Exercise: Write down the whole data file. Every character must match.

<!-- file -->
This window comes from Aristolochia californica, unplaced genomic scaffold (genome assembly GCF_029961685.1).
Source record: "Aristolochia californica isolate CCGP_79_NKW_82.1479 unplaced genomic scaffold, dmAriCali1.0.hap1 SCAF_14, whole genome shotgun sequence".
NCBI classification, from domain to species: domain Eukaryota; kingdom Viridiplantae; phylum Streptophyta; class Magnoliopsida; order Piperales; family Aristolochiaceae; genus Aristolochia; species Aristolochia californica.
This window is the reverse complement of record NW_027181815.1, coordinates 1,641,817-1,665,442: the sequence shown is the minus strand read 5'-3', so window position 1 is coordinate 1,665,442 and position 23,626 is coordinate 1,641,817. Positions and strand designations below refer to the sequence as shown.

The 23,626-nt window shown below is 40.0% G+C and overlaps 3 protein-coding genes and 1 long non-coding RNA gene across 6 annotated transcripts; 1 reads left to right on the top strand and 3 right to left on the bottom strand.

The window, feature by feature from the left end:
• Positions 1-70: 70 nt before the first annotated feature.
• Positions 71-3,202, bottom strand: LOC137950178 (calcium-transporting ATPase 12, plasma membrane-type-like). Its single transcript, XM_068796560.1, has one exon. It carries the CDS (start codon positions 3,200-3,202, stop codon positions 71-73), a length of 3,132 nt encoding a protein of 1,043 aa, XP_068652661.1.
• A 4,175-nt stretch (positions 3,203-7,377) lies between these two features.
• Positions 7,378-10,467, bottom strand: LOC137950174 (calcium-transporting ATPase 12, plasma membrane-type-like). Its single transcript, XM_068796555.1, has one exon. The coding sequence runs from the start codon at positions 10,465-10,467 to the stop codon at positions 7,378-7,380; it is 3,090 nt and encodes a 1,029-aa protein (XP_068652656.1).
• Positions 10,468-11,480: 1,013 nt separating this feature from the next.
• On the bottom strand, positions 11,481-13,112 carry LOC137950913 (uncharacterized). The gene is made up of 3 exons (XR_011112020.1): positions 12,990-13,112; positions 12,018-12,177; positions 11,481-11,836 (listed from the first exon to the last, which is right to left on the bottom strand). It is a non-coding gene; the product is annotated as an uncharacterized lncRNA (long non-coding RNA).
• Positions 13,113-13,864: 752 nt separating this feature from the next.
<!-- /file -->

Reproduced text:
This window comes from Aristolochia californica, unplaced genomic scaffold (genome assembly GCF_029961685.1).
Source record: "Aristolochia californica isolate CCGP_79_NKW_82.1479 unplaced genomic scaffold, dmAriCali1.0.hap1 SCAF_14, whole genome shotgun sequence".
NCBI classification, from domain to species: domain Eukaryota; kingdom Viridiplantae; phylum Streptophyta; class Magnoliopsida; order Piperales; family Aristolochiaceae; genus Aristolochia; species Aristolochia californica.
This window is the reverse complement of record NW_027181815.1, coordinates 1,641,817-1,665,442: the sequence shown is the minus strand read 5'-3', so window position 1 is coordinate 1,665,442 and position 23,626 is coordinate 1,641,817. Positions and strand designations below refer to the sequence as shown.

The 23,626-nt window shown below is 40.0% G+C and overlaps 3 protein-coding genes and 1 long non-coding RNA gene across 6 annotated transcripts; 1 reads left to right on the top strand and 3 right to left on the bottom strand.

The window, feature by feature from the left end:
• Positions 1-70: 70 nt before the first annotated feature.
• Positions 71-3,202, bottom strand: LOC137950178 (calcium-transporting ATPase 12, plasma membrane-type-like). Its single transcript, XM_068796560.1, has one exon. It carries the CDS (start codon positions 3,200-3,202, stop codon positions 71-73), a length of 3,132 nt encoding a protein of 1,043 aa, XP_068652661.1.
• A 4,175-nt stretch (positions 3,203-7,377) lies between these two features.
• Positions 7,378-10,467, bottom strand: LOC137950174 (calcium-transporting ATPase 12, plasma membrane-type-like). Its single transcript, XM_068796555.1, has one exon. The coding sequence runs from the start codon at positions 10,465-10,467 to the stop codon at positions 7,378-7,380; it is 3,090 nt and encodes a 1,029-aa protein (XP_068652656.1).
• Positions 10,468-11,480: 1,013 nt separating this feature from the next.
• On the bottom strand, positions 11,481-13,112 carry LOC137950913 (uncharacterized). The gene is made up of 3 exons (XR_011112020.1): positions 12,990-13,112; positions 12,018-12,177; positions 11,481-11,836 (listed from the first exon to the last, which is right to left on the bottom strand). It is a non-coding gene; the product is annotated as an uncharacterized lncRNA (long non-coding RNA).
• Positions 13,113-13,864: 752 nt separating this feature from the next.